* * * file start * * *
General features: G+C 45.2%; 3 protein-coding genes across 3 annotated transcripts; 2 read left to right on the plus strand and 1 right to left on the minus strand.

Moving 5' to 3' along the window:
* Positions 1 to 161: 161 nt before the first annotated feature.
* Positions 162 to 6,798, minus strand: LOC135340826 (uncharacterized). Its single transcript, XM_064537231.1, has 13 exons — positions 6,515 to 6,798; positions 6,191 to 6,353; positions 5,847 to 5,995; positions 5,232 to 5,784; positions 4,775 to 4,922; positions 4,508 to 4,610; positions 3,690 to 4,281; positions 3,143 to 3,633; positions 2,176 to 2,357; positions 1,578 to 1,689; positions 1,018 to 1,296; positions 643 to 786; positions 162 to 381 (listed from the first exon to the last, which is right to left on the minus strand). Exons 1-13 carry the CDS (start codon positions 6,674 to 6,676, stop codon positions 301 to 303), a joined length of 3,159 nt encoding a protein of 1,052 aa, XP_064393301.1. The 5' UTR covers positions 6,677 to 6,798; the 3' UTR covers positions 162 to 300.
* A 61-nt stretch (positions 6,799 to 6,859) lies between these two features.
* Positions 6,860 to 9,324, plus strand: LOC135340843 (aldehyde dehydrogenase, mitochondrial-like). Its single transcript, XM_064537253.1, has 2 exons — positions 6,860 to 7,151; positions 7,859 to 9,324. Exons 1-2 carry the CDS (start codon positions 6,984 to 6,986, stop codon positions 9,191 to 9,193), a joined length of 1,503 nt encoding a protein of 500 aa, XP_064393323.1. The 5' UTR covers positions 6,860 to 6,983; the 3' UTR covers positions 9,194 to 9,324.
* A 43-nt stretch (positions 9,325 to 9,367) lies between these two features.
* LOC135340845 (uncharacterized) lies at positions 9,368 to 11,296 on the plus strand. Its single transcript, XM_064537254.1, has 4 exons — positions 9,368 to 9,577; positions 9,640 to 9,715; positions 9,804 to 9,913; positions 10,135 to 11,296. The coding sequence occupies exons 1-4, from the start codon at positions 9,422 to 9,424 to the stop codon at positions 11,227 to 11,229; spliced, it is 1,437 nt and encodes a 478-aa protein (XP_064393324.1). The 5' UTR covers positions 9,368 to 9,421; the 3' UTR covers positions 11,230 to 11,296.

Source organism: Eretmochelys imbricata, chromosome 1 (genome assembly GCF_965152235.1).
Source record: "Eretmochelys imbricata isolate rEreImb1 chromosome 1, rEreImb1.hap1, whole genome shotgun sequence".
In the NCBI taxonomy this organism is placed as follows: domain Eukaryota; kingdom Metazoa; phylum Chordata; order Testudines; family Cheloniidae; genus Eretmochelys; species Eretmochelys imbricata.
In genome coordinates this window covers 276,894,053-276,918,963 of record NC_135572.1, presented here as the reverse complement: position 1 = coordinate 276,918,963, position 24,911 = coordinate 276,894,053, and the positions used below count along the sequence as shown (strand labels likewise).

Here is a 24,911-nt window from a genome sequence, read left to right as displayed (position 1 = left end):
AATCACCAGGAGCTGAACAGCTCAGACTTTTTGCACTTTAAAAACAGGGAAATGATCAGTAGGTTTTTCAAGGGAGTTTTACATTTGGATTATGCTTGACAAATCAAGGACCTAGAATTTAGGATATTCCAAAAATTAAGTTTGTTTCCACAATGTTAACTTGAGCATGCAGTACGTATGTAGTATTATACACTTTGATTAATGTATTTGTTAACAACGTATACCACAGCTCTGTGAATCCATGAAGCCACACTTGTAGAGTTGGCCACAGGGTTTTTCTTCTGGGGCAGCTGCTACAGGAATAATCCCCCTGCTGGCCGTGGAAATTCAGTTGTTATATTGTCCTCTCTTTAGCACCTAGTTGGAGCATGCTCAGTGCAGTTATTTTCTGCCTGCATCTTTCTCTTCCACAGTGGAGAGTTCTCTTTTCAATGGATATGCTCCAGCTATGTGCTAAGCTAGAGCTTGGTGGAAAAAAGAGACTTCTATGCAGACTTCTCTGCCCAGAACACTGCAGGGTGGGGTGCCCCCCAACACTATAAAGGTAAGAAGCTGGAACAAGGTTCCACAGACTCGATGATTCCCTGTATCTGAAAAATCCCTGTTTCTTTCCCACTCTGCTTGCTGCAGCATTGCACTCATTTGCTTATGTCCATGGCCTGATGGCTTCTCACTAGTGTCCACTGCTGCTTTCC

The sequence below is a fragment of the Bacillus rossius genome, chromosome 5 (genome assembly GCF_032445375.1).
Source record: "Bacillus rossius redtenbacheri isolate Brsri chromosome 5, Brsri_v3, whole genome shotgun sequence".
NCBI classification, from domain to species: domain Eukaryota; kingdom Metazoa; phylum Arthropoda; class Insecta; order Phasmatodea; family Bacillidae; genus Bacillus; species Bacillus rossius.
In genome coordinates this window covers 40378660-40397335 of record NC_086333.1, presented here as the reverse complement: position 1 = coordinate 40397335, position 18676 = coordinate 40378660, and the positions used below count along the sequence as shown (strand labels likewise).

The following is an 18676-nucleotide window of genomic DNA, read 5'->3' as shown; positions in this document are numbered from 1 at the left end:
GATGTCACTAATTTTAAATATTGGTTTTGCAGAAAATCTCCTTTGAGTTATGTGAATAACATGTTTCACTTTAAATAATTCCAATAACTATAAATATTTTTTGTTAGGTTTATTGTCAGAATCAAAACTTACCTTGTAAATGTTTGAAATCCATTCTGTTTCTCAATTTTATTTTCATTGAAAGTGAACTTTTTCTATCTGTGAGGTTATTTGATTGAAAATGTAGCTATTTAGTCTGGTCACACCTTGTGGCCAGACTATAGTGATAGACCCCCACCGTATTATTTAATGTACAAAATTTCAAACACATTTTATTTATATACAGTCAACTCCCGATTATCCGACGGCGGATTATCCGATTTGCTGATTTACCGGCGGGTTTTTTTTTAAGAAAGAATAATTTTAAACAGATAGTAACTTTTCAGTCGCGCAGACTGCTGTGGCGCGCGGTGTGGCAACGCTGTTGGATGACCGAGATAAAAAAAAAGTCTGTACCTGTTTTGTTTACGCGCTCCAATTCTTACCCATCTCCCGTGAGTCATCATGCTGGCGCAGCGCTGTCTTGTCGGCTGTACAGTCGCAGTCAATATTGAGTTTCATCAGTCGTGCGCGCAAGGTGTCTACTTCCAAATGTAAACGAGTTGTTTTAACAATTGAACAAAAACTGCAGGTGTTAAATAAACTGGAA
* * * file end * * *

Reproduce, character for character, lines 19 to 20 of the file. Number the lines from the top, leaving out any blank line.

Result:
The following is an 18676-nucleotide window of genomic DNA, read 5'->3' as shown; positions in this document are numbered from 1 at the left end:
GATGTCACTAATTTTAAATATTGGTTTTGCAGAAAATCTCCTTTGAGTTATGTGAATAACATGTTTCACTTTAAATAATTCCAATAACTATAAATATTTTTTGTTAGGTTTATTGTCAGAATCAAAACTTACCTTGTAAATGTTTGAAATCCATTCTGTTTCTCAATTTTATTTTCATTGAAAGTGAACTTTTTCTATCTGTGAGGTTATTTGATTGAAAATGTAGCTATTTAGTCTGGTCACACCTTGTGGCCAGACTATAGTGATAGACCCCCACCGTATTATTTAATGTACAAAATTTCAAACACATTTTATTTATATACAGTCAACTCCCGATTATCCGACGGCGGATTATCCGATTTGCTGATTTACCGGCGGGTTTTTTTTTAAGAAAGAATAATTTTAAACAGATAGTAACTTTTCAGTCGCGCAGACTGCTGTGGCGCGCGGTGTGGCAACGCTGTTGGATGACCGAGATAAAAAAAAAGTCTGTACCTGTTTTGTTTACGCGCTCCAATTCTTACCCATCTCCCGTGAGTCATCATGCTGGCGCAGCGCTGTCTTGTCGGCTGTACAGTCGCAGTCAATATTGAGTTTCATCAGTCGTGCGCGCAAGGTGTCTACTTCCAAATGTAAACGAGTTGTTTTAACAATTGAACAAAAACTGCAGGTGTTAAATAAACTGGAA